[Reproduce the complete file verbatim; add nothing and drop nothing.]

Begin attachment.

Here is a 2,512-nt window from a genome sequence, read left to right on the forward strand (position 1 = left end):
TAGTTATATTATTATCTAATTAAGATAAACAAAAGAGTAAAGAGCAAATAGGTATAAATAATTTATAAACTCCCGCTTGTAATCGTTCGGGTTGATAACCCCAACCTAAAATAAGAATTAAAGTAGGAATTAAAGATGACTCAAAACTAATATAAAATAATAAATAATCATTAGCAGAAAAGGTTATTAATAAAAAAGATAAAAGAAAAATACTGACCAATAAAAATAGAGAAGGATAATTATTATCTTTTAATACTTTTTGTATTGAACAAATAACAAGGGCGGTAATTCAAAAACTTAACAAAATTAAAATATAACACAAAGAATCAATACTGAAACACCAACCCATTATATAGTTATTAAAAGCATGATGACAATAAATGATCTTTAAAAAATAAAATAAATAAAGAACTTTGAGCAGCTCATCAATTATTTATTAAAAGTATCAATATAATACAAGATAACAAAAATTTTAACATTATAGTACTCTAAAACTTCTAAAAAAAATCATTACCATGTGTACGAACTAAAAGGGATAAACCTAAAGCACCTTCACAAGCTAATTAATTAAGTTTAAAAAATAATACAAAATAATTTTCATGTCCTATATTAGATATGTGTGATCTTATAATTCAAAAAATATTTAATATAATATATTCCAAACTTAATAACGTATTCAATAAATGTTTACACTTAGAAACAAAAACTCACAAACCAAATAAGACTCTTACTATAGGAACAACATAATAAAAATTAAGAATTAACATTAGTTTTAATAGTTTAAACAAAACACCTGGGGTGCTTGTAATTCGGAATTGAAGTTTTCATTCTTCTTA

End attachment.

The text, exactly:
Here is a 2,512-nt window from a genome sequence, read left to right on the forward strand (position 1 = left end):
TAGTTATATTATTATCTAATTAAGATAAACAAAAGAGTAAAGAGCAAATAGGTATAAATAATTTATAAACTCCCGCTTGTAATCGTTCGGGTTGATAACCCCAACCTAAAATAAGAATTAAAGTAGGAATTAAAGATGACTCAAAACTAATATAAAATAATAAATAATCATTAGCAGAAAAGGTTATTAATAAAAAAGATAAAAGAAAAATACTGACCAATAAAAATAGAGAAGGATAATTATTATCTTTTAATACTTTTTGTATTGAACAAATAACAAGGGCGGTAATTCAAAAACTTAACAAAATTAAAATATAACACAAAGAATCAATACTGAAACACCAACCCATTATATAGTTATTAAAAGCATGATGACAATAAATGATCTTTAAAAAATAAAATAAATAAAGAACTTTGAGCAGCTCATCAATTATTTATTAAAAGTATCAATATAATACAAGATAACAAAAATTTTAACATTATAGTACTCTAAAACTTCTAAAAAAAATCATTACCATGTGTACGAACTAAAAGGGATAAACCTAAAGCACCTTCACAAGCTAATTAATTAAGTTTAAAAAATAATACAAAATAATTTTCATGTCCTATATTAGATATGTGTGATCTTATAATTCAAAAAATATTTAATATAATATATTCCAAACTTAATAACGTATTCAATAAATGTTTACACTTAGAAACAAAAACTCACAAACCAAATAAGACTCTTACTATAGGAACAACATAATAAAAATTAAGAATTAACATTAGTTTTAATAGTTTAAACAAAACACCTGGGGTGCTTGTAATTCGGAATTGAAGTTTTCATTCTTCTTA